“In light of the enormous outcry over the dreadful Kelo v. New London ruling, it’s hard to believe that anyone would so vehemently oppose protecting the property rights of American landowners,” said Peyton Knight, Director of the John P. McGovern MD Center for Environmental and Regulatory Affairs of the National Center for Public Policy Research. “Indifference to the suffering of small property owners would be bad enough, but actively seeking to harm them is beyond the pale.”

Knight refers to the onslaught of anti-property rights rhetoric that has poured out of the environmental community this week as a result of the proposal that landowners should receive compensation when the government takes their property under the Endangered Species Act.

Under current law, the ESA takes private property without paying the owner a dime.

One provision in TESRA would help resolve this problem by providing fair compensation to landowners who lose the use of their property as a result of the ESA. Environmentalists have made gutting this protection a top priority.

A “Dear Colleague” letter being circulated by Representatives Raul Grijalva (D-AZ) and John Conyers (D-MI) vilifies the compensation provision as a “sweeping new entitlement program.”

There’s a term for taking someone’s land without compensation: stealing.

Current law that authorizes the stealing is a travesty. Those who believe that taking someone’s property without compensation over an endangered critter is okay cannot possibly, or at least consistently, have a problem with taking it away for another lawmaker-sanctioned “higher purpose.”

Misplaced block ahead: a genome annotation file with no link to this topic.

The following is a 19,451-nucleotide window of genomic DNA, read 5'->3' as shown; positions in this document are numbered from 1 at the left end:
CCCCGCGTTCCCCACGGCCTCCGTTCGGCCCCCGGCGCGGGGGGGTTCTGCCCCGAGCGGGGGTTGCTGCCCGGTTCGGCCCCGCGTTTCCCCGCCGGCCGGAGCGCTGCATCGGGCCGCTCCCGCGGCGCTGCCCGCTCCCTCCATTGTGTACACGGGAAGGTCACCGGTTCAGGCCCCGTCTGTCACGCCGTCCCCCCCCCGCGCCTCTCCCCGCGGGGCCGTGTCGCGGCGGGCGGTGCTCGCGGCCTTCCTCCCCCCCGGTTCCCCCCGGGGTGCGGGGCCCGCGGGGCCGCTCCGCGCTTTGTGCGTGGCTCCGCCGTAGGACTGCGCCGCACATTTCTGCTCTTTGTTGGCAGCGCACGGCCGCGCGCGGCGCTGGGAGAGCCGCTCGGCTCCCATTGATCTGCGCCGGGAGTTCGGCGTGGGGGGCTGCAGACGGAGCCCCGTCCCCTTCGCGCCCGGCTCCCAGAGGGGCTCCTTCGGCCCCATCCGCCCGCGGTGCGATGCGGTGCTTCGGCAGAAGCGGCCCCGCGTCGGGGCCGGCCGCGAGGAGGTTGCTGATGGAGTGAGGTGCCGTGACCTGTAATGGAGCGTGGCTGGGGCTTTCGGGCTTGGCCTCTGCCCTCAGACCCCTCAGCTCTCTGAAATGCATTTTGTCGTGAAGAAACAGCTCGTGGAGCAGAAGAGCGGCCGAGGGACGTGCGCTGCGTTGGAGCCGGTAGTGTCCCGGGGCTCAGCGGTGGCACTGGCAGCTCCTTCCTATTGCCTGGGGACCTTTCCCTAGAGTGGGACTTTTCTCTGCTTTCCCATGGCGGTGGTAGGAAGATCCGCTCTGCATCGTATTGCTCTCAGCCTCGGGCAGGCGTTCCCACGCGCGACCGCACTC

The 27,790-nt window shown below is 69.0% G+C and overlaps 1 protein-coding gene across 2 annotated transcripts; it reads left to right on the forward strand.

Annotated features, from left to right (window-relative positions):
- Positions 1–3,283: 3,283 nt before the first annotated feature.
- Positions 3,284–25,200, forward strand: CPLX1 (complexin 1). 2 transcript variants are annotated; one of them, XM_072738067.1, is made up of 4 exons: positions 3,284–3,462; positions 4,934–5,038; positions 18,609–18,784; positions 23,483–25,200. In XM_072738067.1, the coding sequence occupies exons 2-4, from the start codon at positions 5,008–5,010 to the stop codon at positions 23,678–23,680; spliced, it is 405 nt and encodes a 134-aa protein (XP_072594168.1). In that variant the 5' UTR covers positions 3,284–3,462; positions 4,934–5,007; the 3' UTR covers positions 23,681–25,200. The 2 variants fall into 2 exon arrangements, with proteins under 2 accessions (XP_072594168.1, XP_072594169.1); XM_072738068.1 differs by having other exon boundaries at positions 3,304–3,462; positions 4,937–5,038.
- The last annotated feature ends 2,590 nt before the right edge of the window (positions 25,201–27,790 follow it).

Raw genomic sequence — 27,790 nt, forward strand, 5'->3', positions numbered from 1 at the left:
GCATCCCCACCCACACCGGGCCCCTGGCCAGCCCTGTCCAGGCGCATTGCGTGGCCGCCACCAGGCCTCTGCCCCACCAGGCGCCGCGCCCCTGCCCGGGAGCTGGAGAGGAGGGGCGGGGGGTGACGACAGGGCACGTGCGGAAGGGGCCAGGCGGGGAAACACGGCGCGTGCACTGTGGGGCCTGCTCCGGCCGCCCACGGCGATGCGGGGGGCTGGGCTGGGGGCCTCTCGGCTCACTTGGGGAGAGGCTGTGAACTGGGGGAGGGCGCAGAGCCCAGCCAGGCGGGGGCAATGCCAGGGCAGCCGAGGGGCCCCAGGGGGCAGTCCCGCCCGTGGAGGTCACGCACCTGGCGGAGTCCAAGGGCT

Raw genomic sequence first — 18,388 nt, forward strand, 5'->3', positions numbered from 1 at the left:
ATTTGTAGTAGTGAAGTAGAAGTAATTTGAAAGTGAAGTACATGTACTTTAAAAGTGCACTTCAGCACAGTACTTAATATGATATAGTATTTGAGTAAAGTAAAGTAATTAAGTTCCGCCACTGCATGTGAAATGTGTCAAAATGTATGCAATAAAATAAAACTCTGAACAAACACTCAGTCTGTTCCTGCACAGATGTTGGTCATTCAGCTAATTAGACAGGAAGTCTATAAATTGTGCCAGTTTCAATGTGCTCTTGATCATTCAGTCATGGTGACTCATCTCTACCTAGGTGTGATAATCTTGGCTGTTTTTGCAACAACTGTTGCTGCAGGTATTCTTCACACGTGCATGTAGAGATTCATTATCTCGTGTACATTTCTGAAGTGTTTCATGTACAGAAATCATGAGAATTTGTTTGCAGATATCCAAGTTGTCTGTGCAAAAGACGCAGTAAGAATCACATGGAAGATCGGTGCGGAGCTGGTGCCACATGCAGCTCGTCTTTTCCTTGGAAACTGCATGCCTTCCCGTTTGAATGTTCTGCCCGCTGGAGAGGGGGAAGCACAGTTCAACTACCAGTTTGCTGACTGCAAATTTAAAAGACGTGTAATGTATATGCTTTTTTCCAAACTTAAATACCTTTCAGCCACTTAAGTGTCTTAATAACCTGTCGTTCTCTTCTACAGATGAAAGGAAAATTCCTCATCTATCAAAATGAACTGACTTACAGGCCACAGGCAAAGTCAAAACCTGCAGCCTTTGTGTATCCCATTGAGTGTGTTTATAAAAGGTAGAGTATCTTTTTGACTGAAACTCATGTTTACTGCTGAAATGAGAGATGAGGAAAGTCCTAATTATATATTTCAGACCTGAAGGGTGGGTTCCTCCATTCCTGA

More on China Repression and Yahoo! Enablers

Filed under: Corporate Outrage,Economy,Taxes & Government — Tom @ 11:35 am

Xiao Qiang, the director of the China Internet Project at the Graduate School of Journalism of the University of California at Berkeley, and editor-in-chief of the China Digital Times, speaks out forcefully, and in my opinion a bit too optimistically (link requires subscription):

China’s Internet Censors Fight a Losing Battle

Almost overnight, the Internet has emerged as the single most important forum the Chinese people have to criticize government policies and participate in politics. This is the good news. The bad news is that China’s leaders have also noticed this phenomenon, and are doing everything in their power to reverse it. The really awful news is that Western Internet companies are only too happy to help the government.

On September 25, two powerful Chinese government agencies, the State Council Information Office and the Ministry of Information Industry, jointly issued an important legal document: Rules on the Administration of Internet News Information Services. Particularly aimed at online forums, Web logs and even SMS wireless services, these new regulations represent the latest wave of forceful measures that the Chinese government has undertaken in a desperate attempt to regain control over the Internet.

….. Significantly, the new rules include two additional categories of forbidden content left out of previously released regulations. One is the ban against “inciting illegal assemblies, associations, marches, demonstrations, or gatherings that disturb social order,” and the other targets “conducting activities in the name of an illegal civil organization.” This is an apparent attempt to eliminate netizens’ capacity to organize online. The massive anti-Japanese protests in some major Chinese cities this spring demonstrated the medium’s potential for spontaneous organization.

The most obvious feature of the new regulations is that they focus on “Internet news.” The following statement from the official news agency Xinhua makes the intention clear: “The state bans the spreading of any news with content that is against national security and public interest.” The regulation defines “Internet news” as, “current events news information, and includes reporting and commentary relating to politics, economics, military affairs, foreign affairs, and social and public affairs, as well as reporting and commentary relating to fast-breaking social events.”